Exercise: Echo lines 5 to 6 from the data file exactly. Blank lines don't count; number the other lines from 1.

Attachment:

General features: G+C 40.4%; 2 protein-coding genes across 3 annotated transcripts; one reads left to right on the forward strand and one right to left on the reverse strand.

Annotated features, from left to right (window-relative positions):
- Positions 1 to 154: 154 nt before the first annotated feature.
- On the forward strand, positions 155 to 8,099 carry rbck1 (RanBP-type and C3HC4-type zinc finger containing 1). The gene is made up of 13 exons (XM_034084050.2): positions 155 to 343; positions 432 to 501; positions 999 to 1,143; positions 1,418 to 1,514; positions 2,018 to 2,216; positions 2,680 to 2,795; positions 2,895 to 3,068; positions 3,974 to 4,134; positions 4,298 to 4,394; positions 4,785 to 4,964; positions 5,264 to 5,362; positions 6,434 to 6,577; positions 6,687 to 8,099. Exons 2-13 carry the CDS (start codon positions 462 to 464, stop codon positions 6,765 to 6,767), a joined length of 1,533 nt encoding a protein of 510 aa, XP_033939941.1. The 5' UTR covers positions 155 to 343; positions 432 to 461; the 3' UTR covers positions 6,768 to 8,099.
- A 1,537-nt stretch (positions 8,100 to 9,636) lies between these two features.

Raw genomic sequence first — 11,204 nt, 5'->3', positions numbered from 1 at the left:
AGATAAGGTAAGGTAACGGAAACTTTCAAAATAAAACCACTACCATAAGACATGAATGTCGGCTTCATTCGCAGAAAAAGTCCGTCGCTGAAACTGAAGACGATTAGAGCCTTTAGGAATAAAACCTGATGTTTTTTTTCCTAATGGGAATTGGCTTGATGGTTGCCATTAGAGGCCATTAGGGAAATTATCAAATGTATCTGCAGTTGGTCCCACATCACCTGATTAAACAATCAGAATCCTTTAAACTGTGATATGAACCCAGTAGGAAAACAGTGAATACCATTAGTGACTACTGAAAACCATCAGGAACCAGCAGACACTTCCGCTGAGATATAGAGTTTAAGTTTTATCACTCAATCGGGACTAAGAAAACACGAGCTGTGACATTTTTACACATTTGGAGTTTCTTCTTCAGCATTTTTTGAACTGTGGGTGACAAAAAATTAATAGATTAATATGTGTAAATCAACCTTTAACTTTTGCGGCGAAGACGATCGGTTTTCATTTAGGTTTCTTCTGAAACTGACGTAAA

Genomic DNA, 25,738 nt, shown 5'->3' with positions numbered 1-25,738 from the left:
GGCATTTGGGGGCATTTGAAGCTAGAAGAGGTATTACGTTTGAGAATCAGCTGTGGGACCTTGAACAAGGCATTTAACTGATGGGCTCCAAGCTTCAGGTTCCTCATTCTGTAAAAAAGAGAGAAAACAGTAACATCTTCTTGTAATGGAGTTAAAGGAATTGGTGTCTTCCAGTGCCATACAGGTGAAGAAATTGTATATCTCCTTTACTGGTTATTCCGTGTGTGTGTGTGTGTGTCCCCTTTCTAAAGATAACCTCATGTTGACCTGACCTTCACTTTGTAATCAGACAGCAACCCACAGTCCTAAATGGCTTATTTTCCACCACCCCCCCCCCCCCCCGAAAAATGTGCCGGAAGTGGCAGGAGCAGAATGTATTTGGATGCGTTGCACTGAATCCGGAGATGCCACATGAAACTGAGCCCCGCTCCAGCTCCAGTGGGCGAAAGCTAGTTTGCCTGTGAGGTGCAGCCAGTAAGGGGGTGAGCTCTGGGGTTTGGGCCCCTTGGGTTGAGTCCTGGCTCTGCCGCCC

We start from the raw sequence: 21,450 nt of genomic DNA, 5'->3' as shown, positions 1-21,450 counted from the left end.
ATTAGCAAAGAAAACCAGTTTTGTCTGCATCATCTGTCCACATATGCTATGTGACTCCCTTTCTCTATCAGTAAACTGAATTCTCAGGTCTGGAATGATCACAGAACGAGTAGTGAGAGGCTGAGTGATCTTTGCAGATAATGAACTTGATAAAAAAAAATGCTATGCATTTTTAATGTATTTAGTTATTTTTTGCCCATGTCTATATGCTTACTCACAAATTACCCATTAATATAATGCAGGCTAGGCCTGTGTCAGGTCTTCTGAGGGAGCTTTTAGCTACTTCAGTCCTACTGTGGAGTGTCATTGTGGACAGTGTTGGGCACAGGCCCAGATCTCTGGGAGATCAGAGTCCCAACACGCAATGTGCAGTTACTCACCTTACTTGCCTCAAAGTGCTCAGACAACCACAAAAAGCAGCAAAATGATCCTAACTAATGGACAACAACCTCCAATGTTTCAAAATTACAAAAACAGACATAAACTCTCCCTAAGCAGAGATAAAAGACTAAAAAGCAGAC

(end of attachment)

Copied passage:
- A 1,537-nt stretch (positions 8,100 to 9,636) lies between these two features.

Raw genomic sequence first — 11,204 nt, 5'->3', positions numbered from 1 at the left: